Let’s do one more soundtrack selection. This time coming from France with Cameroonian legend Manu Dibango. If you only know him via his hit Soul Makossa then you know a sliver of his contributions to music. His catalog and credits is huge and diverse—the man has basically done everything in music including lending his talents to several soundtracks like this one for the film, L’Herbe Sauvage. I’ve never seen even a clip from this film, but I’m super curious knowing it had funky music like this running through it.
I’m not sure exactly when it happened, late 80s maybe, when we lost movie soundtrack albums. Nearly every “soundtrack” now (excluding animated kid films), are really nothing more than just playlists. The days of having one popular artist or band compose new music to be used in actual scenes well before the credits ever roll are sadly gone. This formula peaked in Blacksplotation films like Super Fly and Shaft, but there were so many more. One of my favorites was WAR‘s soundtrack to the 1978 film Youngblood . WAR scored all sorts of scenes for this including this one for a chase scene. Just imagine if Marvel would have had The Roots do the same for Black Panther!
While perusing Netflix the other night to my delight I discovered Los Viajes Del Viento was available for rent/streaming. I had seen this amazing film by Ciro Guerra in the Spring as apart of San Francisco’s International Film Festival with Papicultor y China Tu Madre. Watching a second time left me just as inspired as after seeing it in the theater. If there was ever a Pelanga film festival this epic movie would be at the top of my list. Most reviews speak of the breathtaking Colombian landscape that Guerra beautifully captures, but the visuals are equally matched by the sounds of vallenato music.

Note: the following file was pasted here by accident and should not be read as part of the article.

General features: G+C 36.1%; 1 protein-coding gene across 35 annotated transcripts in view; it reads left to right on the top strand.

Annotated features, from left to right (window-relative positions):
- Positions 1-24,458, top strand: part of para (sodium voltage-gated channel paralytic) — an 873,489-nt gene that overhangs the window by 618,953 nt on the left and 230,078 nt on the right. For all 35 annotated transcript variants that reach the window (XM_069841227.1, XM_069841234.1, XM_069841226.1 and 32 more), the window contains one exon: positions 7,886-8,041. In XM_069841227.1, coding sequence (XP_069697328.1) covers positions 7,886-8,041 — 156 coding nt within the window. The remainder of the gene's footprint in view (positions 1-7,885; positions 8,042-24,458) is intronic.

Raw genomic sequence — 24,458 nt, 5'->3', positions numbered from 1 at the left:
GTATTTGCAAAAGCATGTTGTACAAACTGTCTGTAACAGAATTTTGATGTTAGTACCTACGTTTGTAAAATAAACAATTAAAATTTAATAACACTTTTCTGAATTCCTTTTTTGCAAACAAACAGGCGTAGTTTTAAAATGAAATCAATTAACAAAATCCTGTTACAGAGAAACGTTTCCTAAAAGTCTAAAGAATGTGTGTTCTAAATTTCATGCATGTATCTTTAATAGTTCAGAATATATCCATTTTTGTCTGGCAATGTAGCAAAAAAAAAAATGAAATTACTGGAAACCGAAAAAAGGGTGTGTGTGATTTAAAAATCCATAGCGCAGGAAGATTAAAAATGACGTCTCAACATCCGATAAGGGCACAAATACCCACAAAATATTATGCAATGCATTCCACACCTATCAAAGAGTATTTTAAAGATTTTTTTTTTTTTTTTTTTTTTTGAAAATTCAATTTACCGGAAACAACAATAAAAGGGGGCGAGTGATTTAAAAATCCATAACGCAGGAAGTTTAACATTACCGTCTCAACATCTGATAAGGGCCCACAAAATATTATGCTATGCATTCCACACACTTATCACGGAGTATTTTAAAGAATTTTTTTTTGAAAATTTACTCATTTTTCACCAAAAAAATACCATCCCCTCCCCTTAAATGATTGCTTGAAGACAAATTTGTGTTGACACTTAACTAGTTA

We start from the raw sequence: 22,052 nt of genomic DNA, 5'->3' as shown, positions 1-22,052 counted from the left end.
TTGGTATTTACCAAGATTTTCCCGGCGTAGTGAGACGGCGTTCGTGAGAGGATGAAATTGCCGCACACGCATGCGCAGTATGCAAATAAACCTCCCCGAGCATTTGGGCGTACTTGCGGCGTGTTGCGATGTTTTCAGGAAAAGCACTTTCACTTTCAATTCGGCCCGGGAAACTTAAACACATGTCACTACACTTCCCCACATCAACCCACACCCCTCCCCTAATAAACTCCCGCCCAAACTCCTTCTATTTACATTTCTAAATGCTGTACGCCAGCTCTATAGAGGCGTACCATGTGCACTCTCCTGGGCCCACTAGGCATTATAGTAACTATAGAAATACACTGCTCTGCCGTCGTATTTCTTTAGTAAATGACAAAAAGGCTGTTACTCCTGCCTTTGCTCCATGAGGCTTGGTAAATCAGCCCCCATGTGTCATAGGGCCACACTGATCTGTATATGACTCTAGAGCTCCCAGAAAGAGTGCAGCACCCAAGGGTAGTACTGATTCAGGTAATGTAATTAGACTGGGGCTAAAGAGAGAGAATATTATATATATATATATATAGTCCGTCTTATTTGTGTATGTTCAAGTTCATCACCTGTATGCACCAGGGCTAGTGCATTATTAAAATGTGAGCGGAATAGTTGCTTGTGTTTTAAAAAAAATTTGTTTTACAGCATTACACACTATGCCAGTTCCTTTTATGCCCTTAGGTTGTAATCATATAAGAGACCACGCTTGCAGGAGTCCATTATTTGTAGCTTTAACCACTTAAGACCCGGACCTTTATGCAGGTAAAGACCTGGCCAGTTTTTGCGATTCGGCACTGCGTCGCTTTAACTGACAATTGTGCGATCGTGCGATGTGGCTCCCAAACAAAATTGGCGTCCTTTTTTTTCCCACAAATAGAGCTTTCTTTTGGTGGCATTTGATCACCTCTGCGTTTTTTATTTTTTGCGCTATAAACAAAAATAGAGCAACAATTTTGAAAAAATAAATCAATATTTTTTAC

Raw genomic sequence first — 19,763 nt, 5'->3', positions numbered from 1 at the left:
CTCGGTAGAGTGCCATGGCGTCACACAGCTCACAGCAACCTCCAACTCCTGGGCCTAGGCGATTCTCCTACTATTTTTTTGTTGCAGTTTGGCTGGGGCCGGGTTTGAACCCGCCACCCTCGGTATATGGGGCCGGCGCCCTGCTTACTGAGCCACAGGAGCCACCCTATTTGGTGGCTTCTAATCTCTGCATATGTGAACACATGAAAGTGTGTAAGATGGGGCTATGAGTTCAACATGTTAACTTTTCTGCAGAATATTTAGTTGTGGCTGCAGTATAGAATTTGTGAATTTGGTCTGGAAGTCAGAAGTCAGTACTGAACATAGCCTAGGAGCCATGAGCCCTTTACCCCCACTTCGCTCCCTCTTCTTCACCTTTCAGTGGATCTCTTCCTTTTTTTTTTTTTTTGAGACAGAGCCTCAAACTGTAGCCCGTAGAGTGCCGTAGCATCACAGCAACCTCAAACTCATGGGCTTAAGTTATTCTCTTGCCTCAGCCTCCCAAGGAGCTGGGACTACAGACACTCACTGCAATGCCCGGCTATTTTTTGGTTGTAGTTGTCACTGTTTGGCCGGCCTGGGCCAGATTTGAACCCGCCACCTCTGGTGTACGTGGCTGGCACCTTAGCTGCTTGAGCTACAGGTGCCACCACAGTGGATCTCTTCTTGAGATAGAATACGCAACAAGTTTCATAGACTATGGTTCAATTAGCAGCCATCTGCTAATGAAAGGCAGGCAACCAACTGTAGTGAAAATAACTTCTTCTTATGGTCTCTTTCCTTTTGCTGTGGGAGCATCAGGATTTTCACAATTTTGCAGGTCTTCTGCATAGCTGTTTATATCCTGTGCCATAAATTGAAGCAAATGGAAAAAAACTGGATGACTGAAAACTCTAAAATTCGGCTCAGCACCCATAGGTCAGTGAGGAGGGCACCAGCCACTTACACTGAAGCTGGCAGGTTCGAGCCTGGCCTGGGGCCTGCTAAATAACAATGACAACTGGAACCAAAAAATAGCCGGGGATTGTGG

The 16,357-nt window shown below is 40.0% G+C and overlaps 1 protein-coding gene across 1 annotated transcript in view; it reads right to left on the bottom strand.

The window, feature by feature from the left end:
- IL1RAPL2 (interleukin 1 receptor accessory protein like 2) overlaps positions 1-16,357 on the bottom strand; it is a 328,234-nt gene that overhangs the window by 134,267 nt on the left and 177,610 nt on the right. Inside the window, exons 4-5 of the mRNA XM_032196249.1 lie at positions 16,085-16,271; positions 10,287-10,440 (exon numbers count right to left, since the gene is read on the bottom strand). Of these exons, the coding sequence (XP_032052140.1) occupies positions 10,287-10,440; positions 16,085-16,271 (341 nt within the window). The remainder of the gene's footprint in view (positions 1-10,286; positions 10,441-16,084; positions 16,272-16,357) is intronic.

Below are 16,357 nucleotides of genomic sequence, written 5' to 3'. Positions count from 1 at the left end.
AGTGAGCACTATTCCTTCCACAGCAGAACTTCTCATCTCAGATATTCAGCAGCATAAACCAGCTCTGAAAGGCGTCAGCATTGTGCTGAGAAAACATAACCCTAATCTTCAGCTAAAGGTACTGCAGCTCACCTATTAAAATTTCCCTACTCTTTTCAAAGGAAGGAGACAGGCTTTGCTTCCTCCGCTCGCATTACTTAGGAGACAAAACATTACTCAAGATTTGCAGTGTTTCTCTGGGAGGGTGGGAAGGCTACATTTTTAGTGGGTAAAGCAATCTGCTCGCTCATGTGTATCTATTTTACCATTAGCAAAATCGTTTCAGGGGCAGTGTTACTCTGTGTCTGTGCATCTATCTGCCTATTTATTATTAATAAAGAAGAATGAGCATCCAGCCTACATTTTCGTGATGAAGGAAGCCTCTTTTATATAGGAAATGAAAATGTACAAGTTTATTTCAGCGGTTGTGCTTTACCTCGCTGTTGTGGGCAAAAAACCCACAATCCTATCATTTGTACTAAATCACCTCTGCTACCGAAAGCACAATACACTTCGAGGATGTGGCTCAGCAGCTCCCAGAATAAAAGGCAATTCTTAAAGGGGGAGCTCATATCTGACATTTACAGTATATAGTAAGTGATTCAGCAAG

One of the best examples comes during an annual festival where juglares (vallenato troubadours) duel each other for prize money. This type of duel is all about the lyrics, where each juglar disses the other while boasting their skills – essentially a freestyle battle! The previous year’s champion welcomes all challengers and ends up taking down his competitors 1 by 1 to a folkloric song called El Amor Amor (perhaps originally by Samuel Martinez or Francisco Rada?). Well that is until the Ignacio and his devil’s accordion steps into the ring. This recording is from the film that will be on the forthcoming soundtrack. Enjoy!